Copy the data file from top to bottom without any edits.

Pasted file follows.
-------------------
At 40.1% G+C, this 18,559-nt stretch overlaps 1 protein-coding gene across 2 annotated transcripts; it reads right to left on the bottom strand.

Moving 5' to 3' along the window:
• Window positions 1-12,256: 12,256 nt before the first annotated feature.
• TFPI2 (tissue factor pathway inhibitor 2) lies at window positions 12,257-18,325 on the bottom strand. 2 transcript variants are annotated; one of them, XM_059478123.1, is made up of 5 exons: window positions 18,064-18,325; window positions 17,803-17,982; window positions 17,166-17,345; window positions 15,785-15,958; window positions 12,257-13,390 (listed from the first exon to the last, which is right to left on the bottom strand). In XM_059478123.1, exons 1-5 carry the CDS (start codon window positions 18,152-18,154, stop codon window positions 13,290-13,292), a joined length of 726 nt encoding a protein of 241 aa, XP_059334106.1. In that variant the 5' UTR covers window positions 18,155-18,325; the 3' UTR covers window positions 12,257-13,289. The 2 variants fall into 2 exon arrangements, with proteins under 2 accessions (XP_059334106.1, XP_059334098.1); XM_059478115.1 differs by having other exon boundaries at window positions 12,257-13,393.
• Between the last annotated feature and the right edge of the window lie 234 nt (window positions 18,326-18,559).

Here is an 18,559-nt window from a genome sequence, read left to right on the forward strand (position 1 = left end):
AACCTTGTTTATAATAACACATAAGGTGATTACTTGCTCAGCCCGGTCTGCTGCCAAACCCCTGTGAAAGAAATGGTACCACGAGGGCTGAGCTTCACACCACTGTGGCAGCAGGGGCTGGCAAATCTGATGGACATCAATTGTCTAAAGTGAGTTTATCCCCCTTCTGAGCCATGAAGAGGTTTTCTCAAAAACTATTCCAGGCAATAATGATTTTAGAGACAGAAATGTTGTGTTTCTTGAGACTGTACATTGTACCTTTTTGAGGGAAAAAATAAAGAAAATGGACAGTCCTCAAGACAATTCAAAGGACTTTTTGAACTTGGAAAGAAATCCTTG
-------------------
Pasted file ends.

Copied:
At 40.1% G+C, this 18,559-nt stretch overlaps 1 protein-coding gene across 2 annotated transcripts; it reads right to left on the bottom strand.

Moving 5' to 3' along the window:
• Window positions 1-12,256: 12,256 nt before the first annotated feature.
• TFPI2 (tissue factor pathway inhibitor 2) lies at window positions 12,257-18,325 on the bottom strand. 2 transcript variants are annotated; one of them, XM_059478123.1, is made up of 5 exons: window positions 18,064-18,325; window positions 17,803-17,982; window positions 17,166-17,345; window positions 15,785-15,958; window positions 12,257-13,390 (listed from the first exon to the last, which is right to left on the bottom strand). In XM_059478123.1, exons 1-5 carry the CDS (start codon window positions 18,152-18,154, stop codon window positions 13,290-13,292), a joined length of 726 nt encoding a protein of 241 aa, XP_059334106.1. In that variant the 5' UTR covers window positions 18,155-18,325; the 3' UTR covers window positions 12,257-13,289. The 2 variants fall into 2 exon arrangements, with proteins under 2 accessions (XP_059334106.1, XP_059334098.1); XM_059478115.1 differs by having other exon boundaries at window positions 12,257-13,393.
• Between the last annotated feature and the right edge of the window lie 234 nt (window positions 18,326-18,559).

Here is an 18,559-nt window from a genome sequence, read left to right on the forward strand (position 1 = left end):
AACCTTGTTTATAATAACACATAAGGTGATTACTTGCTCAGCCCGGTCTGCTGCCAAACCCCTGTGAAAGAAATGGTACCACGAGGGCTGAGCTTCACACCACTGTGGCAGCAGGGGCTGGCAAATCTGATGGACATCAATTGTCTAAAGTGAGTTTATCCCCCTTCTGAGCCATGAAGAGGTTTTCTCAAAAACTATTCCAGGCAATAATGATTTTAGAGACAGAAATGTTGTGTTTCTTGAGACTGTACATTGTACCTTTTTGAGGGAAAAAATAAAGAAAATGGACAGTCCTCAAGACAATTCAAAGGACTTTTTGAACTTGGAAAGAAATCCTTG